Browne's Addition is Spokane, Washington's oldest neighborhood and it has the personality to prove it. You'll see it in the mix of Victorian mansions, Arts & Crafts bungalows and modern apartment buildings. Eclectic characters fill this area of Spokane. You'll discover plenty to eat, drink, and do. Bonus: it's a short walk or Lime scooter ride from downtown Spokane.
Eat & Drink
Right in the heart of Browne's Addition is a quaint business district with a handful of restaurants. Start with a huckleberry mimosa during brunch at Browne's Bistro. Eat on the patio, weather permitting. Directly across the street is The Elk, which opened in 1999 inside what was once a pharmacy and soda fountain. Make sure to try the searingly spicy gumbo. Next door is El Que, which features Mexican-style street food and house-made tequila infusions. Directly across the street from El Que is the must-try Italia Trattoria. It's so delicious, Food Network just declared the restaurant's Pappardelle Lamb Ragu the best in the country. Perhaps all you desire is a simple slice of pizza. Pacific Pizza, next door to Italia Trattoria, enters stage left.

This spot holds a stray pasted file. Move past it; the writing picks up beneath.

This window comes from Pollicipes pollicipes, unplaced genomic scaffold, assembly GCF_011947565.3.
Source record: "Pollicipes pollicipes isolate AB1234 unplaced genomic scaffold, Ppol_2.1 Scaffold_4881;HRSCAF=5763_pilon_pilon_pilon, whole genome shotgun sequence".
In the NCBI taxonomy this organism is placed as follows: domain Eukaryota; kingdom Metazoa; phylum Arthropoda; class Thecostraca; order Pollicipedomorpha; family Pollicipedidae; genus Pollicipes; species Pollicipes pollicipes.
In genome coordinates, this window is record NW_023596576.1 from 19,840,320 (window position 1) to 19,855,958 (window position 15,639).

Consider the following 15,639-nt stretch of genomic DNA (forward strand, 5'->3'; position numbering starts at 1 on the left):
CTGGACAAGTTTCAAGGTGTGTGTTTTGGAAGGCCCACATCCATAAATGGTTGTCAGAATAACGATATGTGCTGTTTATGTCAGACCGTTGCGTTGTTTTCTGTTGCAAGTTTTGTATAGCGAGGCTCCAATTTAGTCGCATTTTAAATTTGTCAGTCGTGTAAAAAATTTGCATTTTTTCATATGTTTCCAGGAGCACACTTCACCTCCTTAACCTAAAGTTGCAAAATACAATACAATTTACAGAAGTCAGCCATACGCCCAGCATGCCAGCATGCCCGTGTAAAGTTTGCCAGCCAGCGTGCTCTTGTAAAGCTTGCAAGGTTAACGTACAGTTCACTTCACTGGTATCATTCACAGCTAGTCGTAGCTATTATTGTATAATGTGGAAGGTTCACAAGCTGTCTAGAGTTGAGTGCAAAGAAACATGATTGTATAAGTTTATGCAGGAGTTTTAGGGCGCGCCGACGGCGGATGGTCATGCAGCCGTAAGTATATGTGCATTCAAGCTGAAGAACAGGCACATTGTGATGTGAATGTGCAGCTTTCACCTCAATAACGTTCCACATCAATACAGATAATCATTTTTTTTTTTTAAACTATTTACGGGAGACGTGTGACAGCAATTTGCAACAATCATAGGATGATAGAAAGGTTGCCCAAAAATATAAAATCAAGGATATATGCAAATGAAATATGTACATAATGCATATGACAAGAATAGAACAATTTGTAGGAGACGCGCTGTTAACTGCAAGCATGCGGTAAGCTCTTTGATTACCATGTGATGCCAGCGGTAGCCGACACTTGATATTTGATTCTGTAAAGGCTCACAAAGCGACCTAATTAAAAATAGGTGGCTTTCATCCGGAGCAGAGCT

Coffee shop by day, a cocktail bar by night, Bijou wears two faces. Crafted cocktails are hot right now, and if attention to detail with your drink is something you love, Bijou is the place to stop. It's a tiny space, so you'll be up close and personal as the bartender creates something delicious with handmade craft bitters. For a handcrafted coffee, go to Ladder Coffee--adjacent to Rind & Wheat, a bakery and cheese shop. The beans are hand-roasted, the baristas knowledgeable and the ambiance entices customers to stay longer than anticipated. Caffe Capri, next to Pacific Pizza, rounds out the coffee scene.
Northwest Museum of Arts & Culture(MAC)
Fern Plant Shop
If you love live music, you'd be remiss if you skipped Lucky You Lounge. It's a restaurant, bar, venue, and nightclub all rolled into one. The building itself snugs up against the train tracks. If you're looking for an educational experience, go to the Smithsonian-affiliated Northwest Museum of Arts and Culture. The exhibits rotate, but there's an extensive collection of Native American artifacts to feast your eyes. While you're there, make sure to walk through the historic Campbell House. You'll get a good idea of what it was like to live in Browne's Addition in the late 1800s.